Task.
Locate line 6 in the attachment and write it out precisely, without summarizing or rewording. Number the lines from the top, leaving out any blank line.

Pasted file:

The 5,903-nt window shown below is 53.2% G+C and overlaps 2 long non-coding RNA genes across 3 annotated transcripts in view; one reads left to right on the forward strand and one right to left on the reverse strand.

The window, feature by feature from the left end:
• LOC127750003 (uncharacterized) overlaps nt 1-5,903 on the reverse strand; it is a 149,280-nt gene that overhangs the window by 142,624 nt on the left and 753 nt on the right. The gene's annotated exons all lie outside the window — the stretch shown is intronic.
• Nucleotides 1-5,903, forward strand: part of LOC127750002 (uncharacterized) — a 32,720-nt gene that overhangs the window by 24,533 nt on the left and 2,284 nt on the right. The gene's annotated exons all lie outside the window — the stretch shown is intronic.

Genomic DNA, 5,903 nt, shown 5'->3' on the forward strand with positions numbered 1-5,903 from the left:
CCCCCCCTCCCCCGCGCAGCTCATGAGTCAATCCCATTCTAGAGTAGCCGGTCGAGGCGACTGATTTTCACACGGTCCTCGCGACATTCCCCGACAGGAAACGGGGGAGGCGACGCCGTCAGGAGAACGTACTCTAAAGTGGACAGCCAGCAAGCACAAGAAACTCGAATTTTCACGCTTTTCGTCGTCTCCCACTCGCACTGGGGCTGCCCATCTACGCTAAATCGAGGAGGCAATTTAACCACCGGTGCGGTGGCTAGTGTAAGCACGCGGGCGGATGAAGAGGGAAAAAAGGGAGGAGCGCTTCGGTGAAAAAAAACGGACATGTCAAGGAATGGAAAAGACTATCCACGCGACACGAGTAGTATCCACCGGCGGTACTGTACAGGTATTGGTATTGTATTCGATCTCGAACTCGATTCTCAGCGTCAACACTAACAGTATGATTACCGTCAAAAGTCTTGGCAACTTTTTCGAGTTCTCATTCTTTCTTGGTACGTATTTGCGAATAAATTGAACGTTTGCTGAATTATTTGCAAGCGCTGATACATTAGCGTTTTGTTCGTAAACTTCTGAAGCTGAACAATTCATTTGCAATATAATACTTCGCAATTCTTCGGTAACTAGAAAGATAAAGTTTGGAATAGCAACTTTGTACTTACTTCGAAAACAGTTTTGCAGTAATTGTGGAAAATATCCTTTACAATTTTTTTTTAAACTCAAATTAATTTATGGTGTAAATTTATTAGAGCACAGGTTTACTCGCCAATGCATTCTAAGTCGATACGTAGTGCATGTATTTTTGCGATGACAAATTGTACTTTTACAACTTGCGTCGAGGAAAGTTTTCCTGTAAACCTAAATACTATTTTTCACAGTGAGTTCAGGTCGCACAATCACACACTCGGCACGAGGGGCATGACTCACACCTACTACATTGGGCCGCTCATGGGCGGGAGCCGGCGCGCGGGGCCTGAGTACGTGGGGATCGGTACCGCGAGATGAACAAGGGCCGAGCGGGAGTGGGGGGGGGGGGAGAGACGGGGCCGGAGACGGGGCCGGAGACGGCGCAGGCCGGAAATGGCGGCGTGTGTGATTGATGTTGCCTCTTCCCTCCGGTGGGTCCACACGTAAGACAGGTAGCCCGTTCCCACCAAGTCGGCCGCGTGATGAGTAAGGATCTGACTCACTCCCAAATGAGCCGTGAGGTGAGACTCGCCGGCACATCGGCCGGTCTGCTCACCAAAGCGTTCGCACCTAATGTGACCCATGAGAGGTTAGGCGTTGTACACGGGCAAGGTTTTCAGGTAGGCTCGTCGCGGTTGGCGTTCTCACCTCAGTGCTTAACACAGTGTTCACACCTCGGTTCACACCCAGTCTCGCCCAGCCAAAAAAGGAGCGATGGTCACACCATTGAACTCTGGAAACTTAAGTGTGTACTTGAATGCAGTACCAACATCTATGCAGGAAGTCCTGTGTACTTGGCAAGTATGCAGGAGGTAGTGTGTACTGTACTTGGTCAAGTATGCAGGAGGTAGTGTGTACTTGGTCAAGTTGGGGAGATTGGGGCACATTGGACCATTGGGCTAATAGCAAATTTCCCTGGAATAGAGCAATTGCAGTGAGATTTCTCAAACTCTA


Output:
CCCCCCCTCCCCCGCGCAGCTCATGAGTCAATCCCATTCTAGAGTAGCCGGTCGAGGCGACTGATTTTCACACGGTCCTCGCGACATTCCCCGACAGGAAACGGGGGAGGCGACGCCGTCAGGAGAACGTACTCTAAAGTGGACAGCCAGCAAGCACAAGAAACTCGAATTTTCACGCTTTTCGTCGTCTCCCACTCGCACTGGGGCTGCCCATCTACGCTAAATCGAGGAGGCAATTTAACCACCGGTGCGGTGGCTAGTGTAAGCACGCGGGCGGATGAAGAGGGAAAAAAGGGAGGAGCGCTTCGGTGAAAAAAAACGGACATGTCAAGGAATGGAAAAGACTATCCACGCGACACGAGTAGTATCCACCGGCGGTACTGTACAGGTATTGGTATTGTATTCGATCTCGAACTCGATTCTCAGCGTCAACACTAACAGTATGATTACCGTCAAAAGTCTTGGCAACTTTTTCGAGTTCTCATTCTTTCTTGGTACGTATTTGCGAATAAATTGAACGTTTGCTGAATTATTTGCAAGCGCTGATACATTAGCGTTTTGTTCGTAAACTTCTGAAGCTGAACAATTCATTTGCAATATAATACTTCGCAATTCTTCGGTAACTAGAAAGATAAAGTTTGGAATAGCAACTTTGTACTTACTTCGAAAACAGTTTTGCAGTAATTGTGGAAAATATCCTTTACAATTTTTTTTTAAACTCAAATTAATTTATGGTGTAAATTTATTAGAGCACAGGTTTACTCGCCAATGCATTCTAAGTCGATACGTAGTGCATGTATTTTTGCGATGACAAATTGTACTTTTACAACTTGCGTCGAGGAAAGTTTTCCTGTAAACCTAAATACTATTTTTCACAGTGAGTTCAGGTCGCACAATCACACACTCGGCACGAGGGGCATGACTCACACCTACTACATTGGGCCGCTCATGGGCGGGAGCCGGCGCGCGGGGCCTGAGTACGTGGGGATCGGTACCGCGAGATGAACAAGGGCCGAGCGGGAGTGGGGGGGGGGGGAGAGACGGGGCCGGAGACGGGGCCGGAGACGGCGCAGGCCGGAAATGGCGGCGTGTGTGATTGATGTTGCCTCTTCCCTCCGGTGGGTCCACACGTAAGACAGGTAGCCCGTTCCCACCAAGTCGGCCGCGTGATGAGTAAGGATCTGACTCACTCCCAAATGAGCCGTGAGGTGAGACTCGCCGGCACATCGGCCGGTCTGCTCACCAAAGCGTTCGCACCTAATGTGACCCATGAGAGGTTAGGCGTTGTACACGGGCAAGGTTTTCAGGTAGGCTCGTCGCGGTTGGCGTTCTCACCTCAGTGCTTAACACAGTGTTCACACCTCGGTTCACACCCAGTCTCGCCCAGCCAAAAAAGGAGCGATGGTCACACCATTGAACTCTGGAAACTTAAGTGTGTACTTGAATGCAGTACCAACATCTATGCAGGAAGTCCTGTGTACTTGGCAAGTATGCAGGAGGTAGTGTGTACTGTACTTGGTCAAGTATGCAGGAGGTAGTGTGTACTTGGTCAAGTTGGGGAGATTGGGGCACATTGGACCATTGGGCTAATAGCAAATTTCCCTGGAATAGAGCAATTGCAGTGAGATTTCTCAAACTCTA